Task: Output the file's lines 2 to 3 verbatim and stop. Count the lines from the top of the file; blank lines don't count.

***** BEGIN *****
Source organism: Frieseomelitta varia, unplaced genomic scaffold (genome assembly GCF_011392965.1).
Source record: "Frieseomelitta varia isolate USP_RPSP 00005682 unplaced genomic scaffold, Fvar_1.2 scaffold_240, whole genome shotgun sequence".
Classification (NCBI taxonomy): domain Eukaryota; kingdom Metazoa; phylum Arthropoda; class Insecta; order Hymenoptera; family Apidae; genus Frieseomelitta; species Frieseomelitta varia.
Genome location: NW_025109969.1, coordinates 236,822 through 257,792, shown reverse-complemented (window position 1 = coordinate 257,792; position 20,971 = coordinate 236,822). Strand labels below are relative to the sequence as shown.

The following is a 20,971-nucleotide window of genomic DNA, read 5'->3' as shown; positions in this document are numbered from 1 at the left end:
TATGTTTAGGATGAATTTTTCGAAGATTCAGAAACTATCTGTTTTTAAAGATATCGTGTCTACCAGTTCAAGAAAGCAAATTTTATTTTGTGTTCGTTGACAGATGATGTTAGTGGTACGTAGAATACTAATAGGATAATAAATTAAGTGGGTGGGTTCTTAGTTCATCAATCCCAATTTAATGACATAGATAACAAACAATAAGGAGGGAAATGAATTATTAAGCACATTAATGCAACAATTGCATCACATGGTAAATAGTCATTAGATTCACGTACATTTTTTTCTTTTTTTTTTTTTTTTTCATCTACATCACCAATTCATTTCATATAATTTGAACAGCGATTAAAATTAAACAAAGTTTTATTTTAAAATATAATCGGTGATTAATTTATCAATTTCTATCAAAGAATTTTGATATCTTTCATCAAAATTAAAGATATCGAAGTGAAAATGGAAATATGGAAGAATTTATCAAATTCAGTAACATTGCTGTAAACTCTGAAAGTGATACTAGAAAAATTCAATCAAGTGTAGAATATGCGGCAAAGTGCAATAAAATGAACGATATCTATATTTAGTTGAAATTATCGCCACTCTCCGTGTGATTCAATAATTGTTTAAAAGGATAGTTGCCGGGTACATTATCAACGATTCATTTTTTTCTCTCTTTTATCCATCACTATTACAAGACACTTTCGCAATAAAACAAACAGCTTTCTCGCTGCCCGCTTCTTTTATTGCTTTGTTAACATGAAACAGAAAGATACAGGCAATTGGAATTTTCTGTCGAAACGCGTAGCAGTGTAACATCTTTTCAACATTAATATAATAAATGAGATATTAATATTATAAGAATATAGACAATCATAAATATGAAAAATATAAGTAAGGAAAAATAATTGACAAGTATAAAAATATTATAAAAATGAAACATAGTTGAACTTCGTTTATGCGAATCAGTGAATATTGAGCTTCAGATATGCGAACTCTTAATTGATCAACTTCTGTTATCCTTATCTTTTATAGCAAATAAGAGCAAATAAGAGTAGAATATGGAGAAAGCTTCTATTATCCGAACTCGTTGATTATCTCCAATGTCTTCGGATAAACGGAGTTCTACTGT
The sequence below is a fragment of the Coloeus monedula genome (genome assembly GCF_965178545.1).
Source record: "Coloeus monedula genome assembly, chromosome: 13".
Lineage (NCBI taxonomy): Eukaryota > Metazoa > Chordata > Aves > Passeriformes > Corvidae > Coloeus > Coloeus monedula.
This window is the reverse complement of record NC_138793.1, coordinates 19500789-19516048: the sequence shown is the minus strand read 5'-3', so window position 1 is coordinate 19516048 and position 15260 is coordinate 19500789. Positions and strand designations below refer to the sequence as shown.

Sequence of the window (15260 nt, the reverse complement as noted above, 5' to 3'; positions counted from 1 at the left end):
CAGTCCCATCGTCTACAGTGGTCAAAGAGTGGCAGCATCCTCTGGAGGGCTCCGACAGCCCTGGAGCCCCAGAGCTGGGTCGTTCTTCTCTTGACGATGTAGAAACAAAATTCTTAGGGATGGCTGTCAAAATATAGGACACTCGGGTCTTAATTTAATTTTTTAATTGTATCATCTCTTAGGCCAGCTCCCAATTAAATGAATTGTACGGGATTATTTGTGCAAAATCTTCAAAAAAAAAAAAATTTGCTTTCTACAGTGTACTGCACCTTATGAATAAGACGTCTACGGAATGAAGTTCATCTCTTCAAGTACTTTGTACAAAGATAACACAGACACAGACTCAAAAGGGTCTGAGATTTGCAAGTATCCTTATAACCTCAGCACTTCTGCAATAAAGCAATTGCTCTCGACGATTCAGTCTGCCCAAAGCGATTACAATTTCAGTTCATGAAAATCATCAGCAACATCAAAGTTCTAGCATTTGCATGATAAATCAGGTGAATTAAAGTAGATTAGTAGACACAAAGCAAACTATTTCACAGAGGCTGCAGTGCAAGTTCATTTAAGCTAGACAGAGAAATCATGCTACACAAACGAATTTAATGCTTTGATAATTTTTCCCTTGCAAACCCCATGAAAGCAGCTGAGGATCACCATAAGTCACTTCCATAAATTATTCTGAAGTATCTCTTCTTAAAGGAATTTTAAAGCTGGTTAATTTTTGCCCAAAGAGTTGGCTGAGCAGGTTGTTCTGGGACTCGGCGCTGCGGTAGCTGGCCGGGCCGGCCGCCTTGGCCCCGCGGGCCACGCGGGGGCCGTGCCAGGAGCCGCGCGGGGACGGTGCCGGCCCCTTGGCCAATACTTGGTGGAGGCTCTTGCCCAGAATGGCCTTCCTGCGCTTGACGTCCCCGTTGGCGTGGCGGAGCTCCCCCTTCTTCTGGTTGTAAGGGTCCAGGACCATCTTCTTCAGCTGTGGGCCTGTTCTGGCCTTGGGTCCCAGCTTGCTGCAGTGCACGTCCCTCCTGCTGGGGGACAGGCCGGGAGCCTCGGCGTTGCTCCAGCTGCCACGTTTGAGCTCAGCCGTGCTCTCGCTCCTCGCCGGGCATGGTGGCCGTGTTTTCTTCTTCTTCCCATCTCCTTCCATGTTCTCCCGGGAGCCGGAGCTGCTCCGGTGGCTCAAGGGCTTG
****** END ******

Source record: "Frieseomelitta varia isolate USP_RPSP 00005682 unplaced genomic scaffold, Fvar_1.2 scaffold_240, whole genome shotgun sequence".
Classification (NCBI taxonomy): domain Eukaryota; kingdom Metazoa; phylum Arthropoda; class Insecta; order Hymenoptera; family Apidae; genus Frieseomelitta; species Frieseomelitta varia.